Cecelia Cora wrote: "I read this last year. I wasn't even in middle school, but I understood. This isn't a nice, happy read. The ending left me like...woah. After everything this just comes out of the blue...
It was a..."

Cora, who said you didn't understand??? When I said that comment, I was just saying if I were in a sixth grader, I would not have understood, but perhaps I was naive as a child?

I was not sure if your comment was directed at me, or someone else? Just wanted to clear things up if your comment was directed at me.

message 16: by Cora (new) - rated it 1 star

Cora Cecilia- It wasn't directed at you. It was just like hmmph... I need to get this out of my brain.

message 17: by Cora (new) - rated it 1 star

Cora Cecilia- It wasn't directed at you. It was just like hmmph... I need to get this out of my brain.

Cecelia Cora wrote: "Cecilia- It wasn't directed at you. It was just like hmmph... I need to get this out of my brain."

Oh. Ok. thanks for letting me know!

Shannon Actually it is required in my town to read for 7th-going-into-8th graders and I'm only 3 chapters in but I love it already

Sarah I have no need to write a review because all of what I needed to say you already have.

Matilda The first time I read this book it was two years ago I was in 6th grade and it was read aloud to my class by our teacher. I loved it I understood everything to a very high degree and was fascinated by the story. However some of my friends had a hard time with the story, and requested to leave the classroom when it was being read. Their request was granted. Having just read the book again, I realize that I was ready to read/hear the book read to me when I did. I understood the story and all the parts of it. I do not think this book is not to be classified as a children's book, but I think no one should be forced to read this book. Or at least if they are reading this in a class they should be given another option if they can't Handel it.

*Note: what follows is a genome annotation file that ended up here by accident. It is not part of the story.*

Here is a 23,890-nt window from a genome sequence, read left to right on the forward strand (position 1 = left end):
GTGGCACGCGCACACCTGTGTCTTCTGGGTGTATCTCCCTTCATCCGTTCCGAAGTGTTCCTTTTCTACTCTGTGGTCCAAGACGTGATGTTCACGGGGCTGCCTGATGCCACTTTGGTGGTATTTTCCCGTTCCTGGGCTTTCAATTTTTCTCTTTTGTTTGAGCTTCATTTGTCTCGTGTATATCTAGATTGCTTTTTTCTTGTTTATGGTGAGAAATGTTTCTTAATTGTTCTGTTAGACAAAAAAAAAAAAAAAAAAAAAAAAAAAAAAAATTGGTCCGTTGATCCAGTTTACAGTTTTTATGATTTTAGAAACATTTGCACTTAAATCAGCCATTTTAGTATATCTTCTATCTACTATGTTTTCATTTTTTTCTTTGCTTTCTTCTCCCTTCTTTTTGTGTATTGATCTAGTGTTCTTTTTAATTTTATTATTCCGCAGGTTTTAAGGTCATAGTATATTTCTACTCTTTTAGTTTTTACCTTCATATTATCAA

Lexie I had to read someone's thoughts about this story...about how it has affected others. I've just finished the 19th chapter -- Jonas' viewing of the release of the newborn twin. I'm staggered. I intuited that the ceremony of release was exactly what was rendered...and still, reading it...I wonder if I can bear to read the rest of the story. How is this book considered appropriate for children to read?! Jonas is twelve when he begins to train as the Receiver...I try to imagine myself at twelve, absorbing what Jonas must absorb...and on deeper reflection, I think, "I did. I did absorb that depth of feeling, of experience, of memory." Perhaps this book -- one of its difficult gifts -- is to help us to remember our capacities for empathy, cruelty, denial, and expression. I'm in my late 50s, and we are in 2017...and what is called "releasing" in The Giver is an issue that torments many of us. The act itself is presented in a certain way in this story...and it is something that we all must grapple with as laws are being written and enacted...

I am on now to finish the book. My heart is hammering. Jj873, I appreciate your thoughts. I needed to read how this book impacted someone, and your review was the one I read completely. Thanks.